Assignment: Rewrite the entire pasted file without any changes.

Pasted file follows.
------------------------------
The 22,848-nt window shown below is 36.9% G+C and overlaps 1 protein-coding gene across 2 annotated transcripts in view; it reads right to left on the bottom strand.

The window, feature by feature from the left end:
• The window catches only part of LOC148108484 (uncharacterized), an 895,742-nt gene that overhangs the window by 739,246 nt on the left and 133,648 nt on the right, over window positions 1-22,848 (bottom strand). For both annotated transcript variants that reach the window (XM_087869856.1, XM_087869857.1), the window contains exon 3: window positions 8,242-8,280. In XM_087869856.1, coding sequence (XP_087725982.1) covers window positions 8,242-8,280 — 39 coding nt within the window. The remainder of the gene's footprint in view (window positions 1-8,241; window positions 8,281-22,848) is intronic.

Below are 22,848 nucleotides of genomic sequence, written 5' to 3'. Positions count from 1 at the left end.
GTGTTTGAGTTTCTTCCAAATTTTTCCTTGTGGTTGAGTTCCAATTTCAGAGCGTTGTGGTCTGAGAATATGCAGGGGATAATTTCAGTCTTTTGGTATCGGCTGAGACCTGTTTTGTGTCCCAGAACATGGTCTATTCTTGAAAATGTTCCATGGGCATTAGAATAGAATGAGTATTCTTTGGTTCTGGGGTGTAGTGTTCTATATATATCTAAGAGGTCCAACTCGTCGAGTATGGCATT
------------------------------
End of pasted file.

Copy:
The 22,848-nt window shown below is 36.9% G+C and overlaps 1 protein-coding gene across 2 annotated transcripts in view; it reads right to left on the bottom strand.

The window, feature by feature from the left end:
• The window catches only part of LOC148108484 (uncharacterized), an 895,742-nt gene that overhangs the window by 739,246 nt on the left and 133,648 nt on the right, over window positions 1-22,848 (bottom strand). For both annotated transcript variants that reach the window (XM_087869856.1, XM_087869857.1), the window contains exon 3: window positions 8,242-8,280. In XM_087869856.1, coding sequence (XP_087725982.1) covers window positions 8,242-8,280 — 39 coding nt within the window. The remainder of the gene's footprint in view (window positions 1-8,241; window positions 8,281-22,848) is intronic.

Below are 22,848 nucleotides of genomic sequence, written 5' to 3'. Positions count from 1 at the left end.
GTGTTTGAGTTTCTTCCAAATTTTTCCTTGTGGTTGAGTTCCAATTTCAGAGCGTTGTGGTCTGAGAATATGCAGGGGATAATTTCAGTCTTTTGGTATCGGCTGAGACCTGTTTTGTGTCCCAGAACATGGTCTATTCTTGAAAATGTTCCATGGGCATTAGAATAGAATGAGTATTCTTTGGTTCTGGGGTGTAGTGTTCTATATATATCTAAGAGGTCCAACTCGTCGAGTATGGCATT